05 May 2021
My commitment to unifying farm vets to ensure good antibiotic stewardship – can you join me?
13 May 2021 | Fiona Lovatt
Fiona Lovatt is the Clinical Lead for Farm Vet Champions at RCVS Knowledge. She has a passion for proactive veterinary involvement on UK sheep farms, particularly enthusing both vets and sheep farmers to interact better through active individual flock health planning and Flock Health Clubs. In this blog, Fiona shares an update on the Farm Vet Champions initiative.
I generally think of myself as a naturally optimistic person with a positive outlook on life and the future. And I have no time for sensationalism or shock-reporting. However, if there is one statistic that reverberates through my mind, it is the one from the 2014 O’Neill report that demonstrated how, by 2050, the number of human deaths due to antimicrobial resistance will outnumber deaths from cancer. At a predicted 10 million global deaths a year, the scale of the issue will utterly dwarf the impact of our current world pandemic.
For my whole lifetime, I have not been scared when a member of my family has needed a routine operation. I do not wish to contemplate a future when one of my kids may face a hospital procedure without the possibility of effective antibiotics.
As a farm vet, I am acutely aware of the anguish and distress when lambs are dying, or calves won’t stop coughing and I really hate the feeling of inadequacy when a disease seems to be out of control. But I am also hugely proud of my professional colleagues and their ability to grasp the importance of the issue and their role in forging realistic solutions.
What is the solution?
Farm Vet Champions (FVC) is a major collaborative project spearheaded by the charity, RCVS Knowledge and it has at its heart the mantra Plan Prevent Protect in terms of ensuring healthy farm livestock.
There are 5,500 farm vets in the UK, each of us with a unique and complicated job. Perhaps you work alongside Welsh sheep flocks or Devon dairy herds; you may have clients who own goat herds or suckler cattle or a Highland estate with a game bird shoot. Any one of your farmers may also rear turkeys for Christmas or sell free range eggs at the gate.
Nationally, we have already made huge and significant progress in reducing levels of antibiotics used in farm animals – with a 45% reduction over 5 years– though it must be said that this progress has been largely evidenced in the more tightly integrated sectors such as pigs and poultry which are predominantly serviced by species-specific vets.
Who is involved?
Farm Vet Champions is a project aimed at all vets who have contact with food-producing animals and their owners with the myriad of different practical challenges that they face daily.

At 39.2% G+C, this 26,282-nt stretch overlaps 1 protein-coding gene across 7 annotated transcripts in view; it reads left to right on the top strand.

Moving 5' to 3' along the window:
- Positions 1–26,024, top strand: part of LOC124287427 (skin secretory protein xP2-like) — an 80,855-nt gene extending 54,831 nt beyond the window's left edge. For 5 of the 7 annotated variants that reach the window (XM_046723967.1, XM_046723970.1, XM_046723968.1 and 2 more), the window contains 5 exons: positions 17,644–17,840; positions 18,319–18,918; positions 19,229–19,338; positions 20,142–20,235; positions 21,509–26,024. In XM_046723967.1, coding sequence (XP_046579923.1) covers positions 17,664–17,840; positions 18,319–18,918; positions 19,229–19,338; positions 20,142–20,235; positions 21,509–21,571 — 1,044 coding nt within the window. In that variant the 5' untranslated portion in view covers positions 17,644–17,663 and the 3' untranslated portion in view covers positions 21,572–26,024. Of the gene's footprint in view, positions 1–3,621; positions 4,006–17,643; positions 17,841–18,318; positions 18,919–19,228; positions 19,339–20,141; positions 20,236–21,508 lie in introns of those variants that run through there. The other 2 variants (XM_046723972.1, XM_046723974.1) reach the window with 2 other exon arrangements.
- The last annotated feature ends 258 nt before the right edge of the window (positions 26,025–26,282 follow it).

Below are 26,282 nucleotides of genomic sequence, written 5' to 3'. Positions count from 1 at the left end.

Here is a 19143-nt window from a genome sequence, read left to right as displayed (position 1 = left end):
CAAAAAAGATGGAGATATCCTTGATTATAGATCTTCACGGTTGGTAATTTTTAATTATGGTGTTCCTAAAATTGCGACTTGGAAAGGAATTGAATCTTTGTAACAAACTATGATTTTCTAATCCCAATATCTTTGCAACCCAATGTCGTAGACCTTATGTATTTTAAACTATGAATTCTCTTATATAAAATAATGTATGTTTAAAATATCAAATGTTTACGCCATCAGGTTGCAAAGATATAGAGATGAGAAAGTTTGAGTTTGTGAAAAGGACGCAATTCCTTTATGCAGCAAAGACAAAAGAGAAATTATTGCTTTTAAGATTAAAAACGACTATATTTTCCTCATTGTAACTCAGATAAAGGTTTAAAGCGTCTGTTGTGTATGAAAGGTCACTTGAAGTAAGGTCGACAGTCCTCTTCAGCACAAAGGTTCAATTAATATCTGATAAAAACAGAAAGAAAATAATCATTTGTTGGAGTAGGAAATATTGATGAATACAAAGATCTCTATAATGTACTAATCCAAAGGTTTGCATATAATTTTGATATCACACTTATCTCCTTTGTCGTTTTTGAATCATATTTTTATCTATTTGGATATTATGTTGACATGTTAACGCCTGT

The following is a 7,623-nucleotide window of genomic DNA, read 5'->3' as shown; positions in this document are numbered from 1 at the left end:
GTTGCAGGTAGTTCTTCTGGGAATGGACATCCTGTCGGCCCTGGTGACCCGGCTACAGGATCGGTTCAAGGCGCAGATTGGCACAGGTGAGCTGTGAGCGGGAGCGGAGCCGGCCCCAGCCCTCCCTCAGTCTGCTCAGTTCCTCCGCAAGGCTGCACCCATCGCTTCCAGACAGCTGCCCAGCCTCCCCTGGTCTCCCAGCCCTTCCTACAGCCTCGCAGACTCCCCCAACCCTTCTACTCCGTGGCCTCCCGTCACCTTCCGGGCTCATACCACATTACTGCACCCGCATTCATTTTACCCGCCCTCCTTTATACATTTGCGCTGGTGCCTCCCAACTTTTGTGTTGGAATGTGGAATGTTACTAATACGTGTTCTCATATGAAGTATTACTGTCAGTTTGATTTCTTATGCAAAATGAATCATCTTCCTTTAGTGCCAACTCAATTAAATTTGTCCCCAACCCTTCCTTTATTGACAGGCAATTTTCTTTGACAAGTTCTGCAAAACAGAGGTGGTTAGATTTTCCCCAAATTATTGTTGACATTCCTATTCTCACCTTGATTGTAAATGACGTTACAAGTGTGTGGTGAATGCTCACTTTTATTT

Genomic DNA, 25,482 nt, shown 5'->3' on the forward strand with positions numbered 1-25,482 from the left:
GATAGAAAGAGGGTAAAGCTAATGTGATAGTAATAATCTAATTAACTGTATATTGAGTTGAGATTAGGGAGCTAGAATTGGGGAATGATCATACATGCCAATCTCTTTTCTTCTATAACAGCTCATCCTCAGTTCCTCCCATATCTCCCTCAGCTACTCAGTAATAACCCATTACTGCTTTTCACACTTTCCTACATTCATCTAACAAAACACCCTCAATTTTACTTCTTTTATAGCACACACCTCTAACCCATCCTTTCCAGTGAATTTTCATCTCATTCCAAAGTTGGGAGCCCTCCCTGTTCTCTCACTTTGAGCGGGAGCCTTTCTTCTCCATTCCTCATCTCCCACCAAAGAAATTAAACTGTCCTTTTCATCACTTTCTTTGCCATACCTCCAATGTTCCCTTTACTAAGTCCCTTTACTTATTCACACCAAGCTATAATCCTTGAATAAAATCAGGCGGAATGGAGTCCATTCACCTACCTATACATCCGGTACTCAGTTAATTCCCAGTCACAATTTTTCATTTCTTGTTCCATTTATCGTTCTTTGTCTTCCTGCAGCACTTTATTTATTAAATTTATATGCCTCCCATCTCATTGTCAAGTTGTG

We have teamed up with the BVA species specialist divisions to provide high quality species-specific technical CPD and we have worked with different behaviour and communication experts to provide nuggets of useful information on how to motivate behaviour change. We have created useful and important sessions with our colleagues at the VMD and NOAH on the legalities and practicalities of our use of veterinary medicines.
Farm Vet Champions is not simply about considering appropriate treatments, but we are taking a much more holistic approach - we are building a supportive community of farm vets who are empowered to motivate their clients to ensure good management, living conditions and preventative medicine plans so that livestock remain fit and healthy and the need to turn to antibiotics is minimised.
United we can make a difference
We are not underestimating the challenges that you may face – whether that is with an awkward farmer, or a boss who doesn’t seem to care or an employee who doesn’t want to be told. You may feel that every prescribing decision that you make or each snatched conversation that you have within the practice or with a farmer is small or insignificant. Put all 5,500 of us together, recognise that we alone are the guardians of farm antibiotic use in the UK, and you realise that every single one of us has our part to play. We each have a moral duty to be well informed and well equipped. Together, we can tackle AMR.
We can’t afford to leave you behind and we would love to have you join us. We want to learn from you, and with you, as together we become Farm Vet Champions and ensure optimum antibiotic stewardship throughout the UK livestock industry.
To express your interest in becoming a Farm Vet Champion and access the free CPD, please visit the RCVS Knowledge website.
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